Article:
In Snow, Vanessa Winship’s latest monograph, we see that what’s not entirely comprehended is far more compelling than what is well understood. Perhaps that’s a truism, but it’s one that is rejuvenated and refreshed by each new and peculiar telling. This book is just such a revelation.
The origins of Snow lie in a commission (this from an artist who very rarely works on assignment, although Winship says she often approaches things “as if I have somehow been sent by someone”), but the photographer’s interest in what she found soon eclipsed anything that could properly be thought of as a “story.” So she made repeated trips to a particular landscape – and, notably, a particular season – in order to fathom what it was that had disconcerted her in the initial making of these photographs.
Winship is well known and highly regarded for her intimate portraits, but in Snow we experience a noticeable physical distance between the photographer and her subjects. What little the viewer can possibly grasp onto is the subtle repetition of the humblest elements of the earth. Collectively, the pictures come to embody the artist’s struggle to connect and to make sense of this place while ultimately acknowledging that she, like us all, is nothing but a stranger in this world.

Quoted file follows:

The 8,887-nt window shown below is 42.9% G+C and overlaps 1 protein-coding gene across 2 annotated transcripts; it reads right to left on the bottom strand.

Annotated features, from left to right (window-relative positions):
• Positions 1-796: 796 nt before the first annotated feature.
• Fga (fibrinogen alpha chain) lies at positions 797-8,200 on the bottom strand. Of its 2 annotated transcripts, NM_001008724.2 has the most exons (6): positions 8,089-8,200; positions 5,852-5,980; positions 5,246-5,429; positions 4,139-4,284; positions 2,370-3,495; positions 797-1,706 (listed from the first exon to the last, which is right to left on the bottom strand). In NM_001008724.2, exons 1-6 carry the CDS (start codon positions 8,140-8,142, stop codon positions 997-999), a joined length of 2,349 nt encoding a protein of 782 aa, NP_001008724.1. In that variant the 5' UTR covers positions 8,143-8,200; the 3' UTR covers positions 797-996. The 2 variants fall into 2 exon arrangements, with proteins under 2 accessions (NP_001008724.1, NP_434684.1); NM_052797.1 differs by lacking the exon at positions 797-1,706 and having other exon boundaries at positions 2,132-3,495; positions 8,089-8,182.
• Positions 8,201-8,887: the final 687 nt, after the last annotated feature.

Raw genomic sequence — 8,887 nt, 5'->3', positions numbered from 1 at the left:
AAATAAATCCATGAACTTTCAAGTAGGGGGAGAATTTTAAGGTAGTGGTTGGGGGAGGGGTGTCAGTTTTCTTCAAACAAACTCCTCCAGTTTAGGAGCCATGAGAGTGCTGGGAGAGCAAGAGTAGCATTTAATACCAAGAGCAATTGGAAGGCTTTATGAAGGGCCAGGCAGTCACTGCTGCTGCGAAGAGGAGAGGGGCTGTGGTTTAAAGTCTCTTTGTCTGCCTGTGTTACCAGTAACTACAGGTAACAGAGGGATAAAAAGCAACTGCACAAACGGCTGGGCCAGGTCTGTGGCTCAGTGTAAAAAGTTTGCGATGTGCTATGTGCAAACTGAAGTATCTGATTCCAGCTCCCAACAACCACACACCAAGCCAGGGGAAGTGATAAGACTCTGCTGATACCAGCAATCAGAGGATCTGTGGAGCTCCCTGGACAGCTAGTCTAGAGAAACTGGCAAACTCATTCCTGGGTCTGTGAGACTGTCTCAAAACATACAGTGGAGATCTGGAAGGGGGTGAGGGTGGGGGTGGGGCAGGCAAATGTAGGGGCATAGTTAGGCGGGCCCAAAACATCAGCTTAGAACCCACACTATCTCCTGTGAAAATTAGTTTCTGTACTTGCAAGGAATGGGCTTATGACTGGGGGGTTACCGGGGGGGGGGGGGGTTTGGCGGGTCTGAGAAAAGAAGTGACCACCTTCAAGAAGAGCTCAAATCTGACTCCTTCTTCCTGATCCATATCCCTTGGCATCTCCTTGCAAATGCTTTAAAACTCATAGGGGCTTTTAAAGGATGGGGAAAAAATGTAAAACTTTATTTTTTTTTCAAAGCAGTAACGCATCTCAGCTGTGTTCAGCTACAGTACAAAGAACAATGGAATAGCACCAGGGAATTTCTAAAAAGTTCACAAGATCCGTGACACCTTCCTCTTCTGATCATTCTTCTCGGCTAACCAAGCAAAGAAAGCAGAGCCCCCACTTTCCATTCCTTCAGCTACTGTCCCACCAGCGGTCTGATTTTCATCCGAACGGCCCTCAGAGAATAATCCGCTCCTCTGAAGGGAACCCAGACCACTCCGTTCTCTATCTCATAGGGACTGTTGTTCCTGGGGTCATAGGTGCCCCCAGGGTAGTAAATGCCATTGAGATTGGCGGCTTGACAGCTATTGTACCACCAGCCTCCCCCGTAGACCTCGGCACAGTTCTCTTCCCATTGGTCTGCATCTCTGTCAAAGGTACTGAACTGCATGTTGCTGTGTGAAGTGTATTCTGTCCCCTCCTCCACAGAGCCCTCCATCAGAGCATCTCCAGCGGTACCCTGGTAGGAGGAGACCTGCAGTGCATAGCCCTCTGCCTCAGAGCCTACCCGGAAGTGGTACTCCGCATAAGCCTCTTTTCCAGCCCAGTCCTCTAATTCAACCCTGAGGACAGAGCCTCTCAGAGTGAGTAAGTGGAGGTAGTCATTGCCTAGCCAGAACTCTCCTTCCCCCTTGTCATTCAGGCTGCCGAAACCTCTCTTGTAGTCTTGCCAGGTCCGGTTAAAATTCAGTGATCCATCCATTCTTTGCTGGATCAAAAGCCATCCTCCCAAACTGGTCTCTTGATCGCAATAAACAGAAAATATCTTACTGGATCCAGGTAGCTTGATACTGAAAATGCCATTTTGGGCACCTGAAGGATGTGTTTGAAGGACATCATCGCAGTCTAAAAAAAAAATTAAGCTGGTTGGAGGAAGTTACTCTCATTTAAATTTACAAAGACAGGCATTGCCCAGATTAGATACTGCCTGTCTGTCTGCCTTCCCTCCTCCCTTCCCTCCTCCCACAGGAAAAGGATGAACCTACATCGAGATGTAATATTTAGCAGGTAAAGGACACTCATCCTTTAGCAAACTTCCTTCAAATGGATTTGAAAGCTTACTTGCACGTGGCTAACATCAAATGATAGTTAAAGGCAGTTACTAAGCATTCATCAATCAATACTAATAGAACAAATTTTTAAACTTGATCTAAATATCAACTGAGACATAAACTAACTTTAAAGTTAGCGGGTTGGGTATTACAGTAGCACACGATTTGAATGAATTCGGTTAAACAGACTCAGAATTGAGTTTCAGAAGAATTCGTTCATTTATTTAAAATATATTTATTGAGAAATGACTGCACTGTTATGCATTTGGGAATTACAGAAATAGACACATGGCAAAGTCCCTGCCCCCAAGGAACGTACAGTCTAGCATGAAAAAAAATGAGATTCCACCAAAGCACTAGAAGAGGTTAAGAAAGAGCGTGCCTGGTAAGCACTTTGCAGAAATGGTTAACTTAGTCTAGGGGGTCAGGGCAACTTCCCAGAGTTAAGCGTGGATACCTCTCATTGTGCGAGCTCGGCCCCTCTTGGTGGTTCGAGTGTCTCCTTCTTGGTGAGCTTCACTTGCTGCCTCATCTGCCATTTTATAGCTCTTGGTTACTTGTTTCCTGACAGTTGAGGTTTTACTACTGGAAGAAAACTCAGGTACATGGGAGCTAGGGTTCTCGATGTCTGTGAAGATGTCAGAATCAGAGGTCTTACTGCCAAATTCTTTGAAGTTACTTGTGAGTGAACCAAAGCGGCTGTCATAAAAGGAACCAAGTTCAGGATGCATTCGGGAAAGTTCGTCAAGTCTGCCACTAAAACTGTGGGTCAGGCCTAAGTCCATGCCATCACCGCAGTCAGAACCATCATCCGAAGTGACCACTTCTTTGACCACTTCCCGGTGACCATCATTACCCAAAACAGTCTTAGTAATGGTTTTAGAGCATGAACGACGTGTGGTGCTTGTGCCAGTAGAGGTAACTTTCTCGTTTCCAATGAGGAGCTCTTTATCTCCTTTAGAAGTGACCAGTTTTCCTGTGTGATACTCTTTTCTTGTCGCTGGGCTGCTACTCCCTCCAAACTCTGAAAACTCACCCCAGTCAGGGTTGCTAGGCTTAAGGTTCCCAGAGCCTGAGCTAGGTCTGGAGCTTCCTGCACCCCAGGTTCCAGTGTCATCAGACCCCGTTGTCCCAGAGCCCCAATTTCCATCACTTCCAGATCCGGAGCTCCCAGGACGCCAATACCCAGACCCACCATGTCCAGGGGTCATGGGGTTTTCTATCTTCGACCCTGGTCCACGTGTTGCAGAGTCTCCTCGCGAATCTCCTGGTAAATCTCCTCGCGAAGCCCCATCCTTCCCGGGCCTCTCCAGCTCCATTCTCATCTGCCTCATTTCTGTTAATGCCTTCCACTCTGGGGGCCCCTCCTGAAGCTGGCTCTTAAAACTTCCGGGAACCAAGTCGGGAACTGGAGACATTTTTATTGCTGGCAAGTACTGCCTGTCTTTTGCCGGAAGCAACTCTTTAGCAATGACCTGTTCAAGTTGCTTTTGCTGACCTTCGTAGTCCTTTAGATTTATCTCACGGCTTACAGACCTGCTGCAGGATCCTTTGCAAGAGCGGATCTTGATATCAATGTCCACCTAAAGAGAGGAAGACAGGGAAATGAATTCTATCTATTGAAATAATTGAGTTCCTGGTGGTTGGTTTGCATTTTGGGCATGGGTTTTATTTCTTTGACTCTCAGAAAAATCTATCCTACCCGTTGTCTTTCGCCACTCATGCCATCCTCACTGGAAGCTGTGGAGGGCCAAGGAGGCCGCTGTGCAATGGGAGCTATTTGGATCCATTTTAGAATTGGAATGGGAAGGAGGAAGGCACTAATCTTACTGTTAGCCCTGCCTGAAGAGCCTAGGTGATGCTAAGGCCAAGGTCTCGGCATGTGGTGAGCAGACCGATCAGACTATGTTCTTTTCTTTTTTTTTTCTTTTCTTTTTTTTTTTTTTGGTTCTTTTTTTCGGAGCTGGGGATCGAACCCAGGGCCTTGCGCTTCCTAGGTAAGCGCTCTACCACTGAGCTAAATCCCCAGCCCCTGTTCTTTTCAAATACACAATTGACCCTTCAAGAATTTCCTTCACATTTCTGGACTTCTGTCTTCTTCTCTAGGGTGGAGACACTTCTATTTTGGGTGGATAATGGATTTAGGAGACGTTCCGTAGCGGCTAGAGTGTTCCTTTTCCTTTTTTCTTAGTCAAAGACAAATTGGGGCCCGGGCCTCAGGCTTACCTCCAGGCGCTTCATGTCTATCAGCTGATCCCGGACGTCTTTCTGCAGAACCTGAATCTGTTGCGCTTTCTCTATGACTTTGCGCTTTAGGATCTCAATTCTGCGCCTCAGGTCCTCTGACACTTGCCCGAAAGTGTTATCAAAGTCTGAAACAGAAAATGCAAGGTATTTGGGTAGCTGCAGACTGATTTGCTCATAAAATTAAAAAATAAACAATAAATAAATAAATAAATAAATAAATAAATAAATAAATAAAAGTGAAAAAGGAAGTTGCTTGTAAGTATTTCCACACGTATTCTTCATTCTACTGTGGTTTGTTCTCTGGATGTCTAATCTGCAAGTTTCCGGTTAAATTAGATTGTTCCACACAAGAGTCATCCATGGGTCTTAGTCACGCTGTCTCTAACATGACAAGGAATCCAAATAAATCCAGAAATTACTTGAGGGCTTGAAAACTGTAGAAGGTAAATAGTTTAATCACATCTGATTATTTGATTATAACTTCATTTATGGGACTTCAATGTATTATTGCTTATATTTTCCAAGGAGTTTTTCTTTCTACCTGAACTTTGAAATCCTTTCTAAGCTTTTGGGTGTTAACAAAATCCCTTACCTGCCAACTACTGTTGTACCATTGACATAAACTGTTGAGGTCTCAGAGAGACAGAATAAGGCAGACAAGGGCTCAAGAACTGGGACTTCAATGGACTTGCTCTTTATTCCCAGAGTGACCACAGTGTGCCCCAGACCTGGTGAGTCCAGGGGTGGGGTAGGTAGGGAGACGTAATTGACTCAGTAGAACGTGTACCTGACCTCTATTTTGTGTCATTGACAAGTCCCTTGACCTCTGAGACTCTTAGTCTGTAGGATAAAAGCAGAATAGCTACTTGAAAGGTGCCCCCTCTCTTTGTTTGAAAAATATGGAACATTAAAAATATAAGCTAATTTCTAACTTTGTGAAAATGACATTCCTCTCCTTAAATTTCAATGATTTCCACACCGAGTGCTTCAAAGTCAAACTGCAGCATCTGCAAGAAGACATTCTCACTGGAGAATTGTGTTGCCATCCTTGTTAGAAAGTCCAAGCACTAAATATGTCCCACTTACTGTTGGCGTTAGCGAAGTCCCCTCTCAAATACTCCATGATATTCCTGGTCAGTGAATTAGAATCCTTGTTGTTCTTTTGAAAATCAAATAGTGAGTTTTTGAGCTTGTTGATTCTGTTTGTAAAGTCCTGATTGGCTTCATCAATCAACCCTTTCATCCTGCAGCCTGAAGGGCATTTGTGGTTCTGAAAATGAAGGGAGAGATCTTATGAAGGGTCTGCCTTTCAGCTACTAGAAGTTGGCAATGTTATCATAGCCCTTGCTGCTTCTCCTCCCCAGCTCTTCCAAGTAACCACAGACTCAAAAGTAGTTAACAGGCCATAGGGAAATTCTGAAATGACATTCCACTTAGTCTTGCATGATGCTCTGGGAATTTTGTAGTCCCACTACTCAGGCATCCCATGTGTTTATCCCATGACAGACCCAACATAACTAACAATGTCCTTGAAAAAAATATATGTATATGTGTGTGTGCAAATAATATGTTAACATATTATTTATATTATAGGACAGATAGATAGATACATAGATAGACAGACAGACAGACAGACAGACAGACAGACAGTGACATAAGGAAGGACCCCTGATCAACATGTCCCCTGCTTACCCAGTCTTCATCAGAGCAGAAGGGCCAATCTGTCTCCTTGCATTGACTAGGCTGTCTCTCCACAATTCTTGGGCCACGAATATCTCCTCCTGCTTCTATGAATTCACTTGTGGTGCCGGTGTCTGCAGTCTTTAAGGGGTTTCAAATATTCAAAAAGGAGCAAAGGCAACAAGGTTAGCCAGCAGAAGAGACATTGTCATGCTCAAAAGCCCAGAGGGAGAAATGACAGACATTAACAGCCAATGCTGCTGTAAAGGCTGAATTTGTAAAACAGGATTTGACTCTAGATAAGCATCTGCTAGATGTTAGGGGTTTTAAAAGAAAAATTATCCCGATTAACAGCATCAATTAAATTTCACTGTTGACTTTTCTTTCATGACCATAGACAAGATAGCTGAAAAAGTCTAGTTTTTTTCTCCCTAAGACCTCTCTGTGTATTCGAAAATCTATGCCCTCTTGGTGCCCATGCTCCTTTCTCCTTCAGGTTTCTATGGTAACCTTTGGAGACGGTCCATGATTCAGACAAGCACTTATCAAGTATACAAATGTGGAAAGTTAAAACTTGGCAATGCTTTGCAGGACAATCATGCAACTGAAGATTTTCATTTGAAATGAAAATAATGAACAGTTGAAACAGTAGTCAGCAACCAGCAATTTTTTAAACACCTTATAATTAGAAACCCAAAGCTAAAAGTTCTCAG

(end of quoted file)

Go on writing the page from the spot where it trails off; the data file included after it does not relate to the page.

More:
This estrangement is echoed in a piece of fiction – by the poet and novelist Jem Poster – that’s woven through Snow. It tells of a female portrait photographer and her recalcitrant subject. But this character is not Winship, and the sitter is not someone in a Winship photograph. Poster’s is a fiction based on an imagistic construct – another beguiling layer in a complicated book that seeks always to expose the slipperiness of narrative and to destabilize easy readings.